Monday, December 21, 2009


Love, love, love this dish! Sweet from the cornbread and a bit of a kick from the spicy sausage. I made a few changes as noted on the recipe. This is my new favorite Thanksgiving stuffing/dressing. Which, by the way, shouldn't it be called dressing when it is cooked outside of the turkey? I think so.


* 16 cups 1-inch bread cubes, white or sourdough (1 1/2 pound loaf) (I made with 1/2 cornbread, 1/2 crusty french bread)
* 8 tablespoons (1 stick) unsalted butter
* 2 cups medium-diced yellow onion (2 onions)
* 1 cup medium-diced celery (2 stalks)
* 2 Granny Smith apples, unpeeled, cored and large-diced
* 2 tablespoons chopped flat-leaf parsley
* 1 tablespoon kosher salt
* 1 teaspoon freshly ground black pepper
* 3/4 pound sweet or spicy Italian sausage, casings removed (I used 1/3 lb sweet sausage and 1/3 lb spicy Italian sausage)
* 1 cup chicken stock
* 1 cup dried cranberries (I omitted)


Preheat the oven to 300 degrees F.

Place the bread cubes in a single layer on a sheet pan and bake for 7 minutes. Raise the oven temperature to 350 degrees F. Remove the bread cubes to a very large bowl.

Meanwhile, in a large saute pan, melt the butter and add the onions, celery, apples, parsley, salt and pepper. Saute over medium heat for 10 minutes, until the vegetables are softened. Add to the bread cubes.

In the same saute pan, cook the sausage over medium heat for about 10 minutes, until browned and cooked through, breaking up the sausage with a fork while cooking. Add to the bread cubes and vegetables.

Add the chicken stock and cranberries to the mixture, mix well, and pour into a 9 by 12-inch baking dish. Bake for 30 minutes, until browned on top and hot in the middle. Serve warm.


Hmmm, not so great. This is the recipe touted in a few magazines highlighting the fabulous Blackberry Farm and I like to try one new recipe every Thanksgiving. But this won't be made again. Darn. It looked so pretty in the dish. But I think the orange color tricks the taste buds into thinking something sweet is coming down the palate. Nope. I am sharing this with you lest you think everything I make turns out to be delicious and I also liked the picture.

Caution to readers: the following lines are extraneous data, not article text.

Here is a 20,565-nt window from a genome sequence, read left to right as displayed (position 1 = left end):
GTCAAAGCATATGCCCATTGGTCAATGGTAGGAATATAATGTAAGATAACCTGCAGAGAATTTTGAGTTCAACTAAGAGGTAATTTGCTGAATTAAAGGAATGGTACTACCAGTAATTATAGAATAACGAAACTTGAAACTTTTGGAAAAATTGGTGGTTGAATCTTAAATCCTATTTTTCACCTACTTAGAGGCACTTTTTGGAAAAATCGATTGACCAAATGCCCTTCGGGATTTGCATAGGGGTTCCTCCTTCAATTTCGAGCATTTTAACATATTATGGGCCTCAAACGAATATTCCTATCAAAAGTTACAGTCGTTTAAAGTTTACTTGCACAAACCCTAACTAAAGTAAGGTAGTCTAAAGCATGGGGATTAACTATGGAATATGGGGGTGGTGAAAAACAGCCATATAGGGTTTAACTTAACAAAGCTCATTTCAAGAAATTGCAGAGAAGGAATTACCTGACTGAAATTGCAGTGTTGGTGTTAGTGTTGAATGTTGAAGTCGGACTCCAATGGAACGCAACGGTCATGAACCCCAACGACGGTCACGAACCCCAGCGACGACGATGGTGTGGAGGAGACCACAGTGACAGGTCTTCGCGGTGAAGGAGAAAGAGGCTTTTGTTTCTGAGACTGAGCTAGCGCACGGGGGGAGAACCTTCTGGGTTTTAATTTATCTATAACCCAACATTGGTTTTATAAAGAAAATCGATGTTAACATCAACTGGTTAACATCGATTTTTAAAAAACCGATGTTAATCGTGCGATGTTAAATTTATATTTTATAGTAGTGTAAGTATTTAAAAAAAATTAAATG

Carrot Souffle
Serves 8
  • 1 tablespoon unsalted butter, room temperature, plus more for baking dish
  • 2 pounds carrots, peeled and cut into 1/4-inch-thick rounds
  • Coarse salt
  • 1 cup whole milk
  • 1 cup saltine cracker crumbs
  • 3/4 cup grated sharp white cheddar cheese
  • 1/3 cup very finely chopped onion
  • 1/4 teaspoon freshly ground black pepper
  • 1/8 teaspoon cayenne pepper
  • 3 large eggs


  1. Preheat oven to 350 degrees. Butter a 2-quart shallow baking dish; set aside.
  2. Place carrots in a large pot and add enough water to cover by 1 inch. Generously salt water and bring to a boil over high heat. Reduce heat and simmer until carrots are tender and easily pierced with the tip of a sharp knife, about 10 minutes.
  3. Strain carrots and transfer to the bowl of a food processor; process until pureed. Transfer carrot puree to a large bowl; stir in milk, cracker crumbs, cheese, onion, butter, salt, black pepper, and cayenne pepper.
  4. In the bowl of an electric mixer fitted with the whisk attachment, whisk eggs until foamy. Whisk eggs into carrot mixture until just combined.
  5. Transfer carrot mixture to prepared baking dish and bake until puffed and light golden brown on top, 40 to 45 minutes; serve warm.


  1. this looks like a beautiful recipe! ina really knows her stuff, and yours is gorgeous

  2. Thank you and thanks for stopping by!

  3. LOL - thanks for letting us know you didn't like the carrot souffle. You're right I did think you only posted fab foods. Happy New Year!!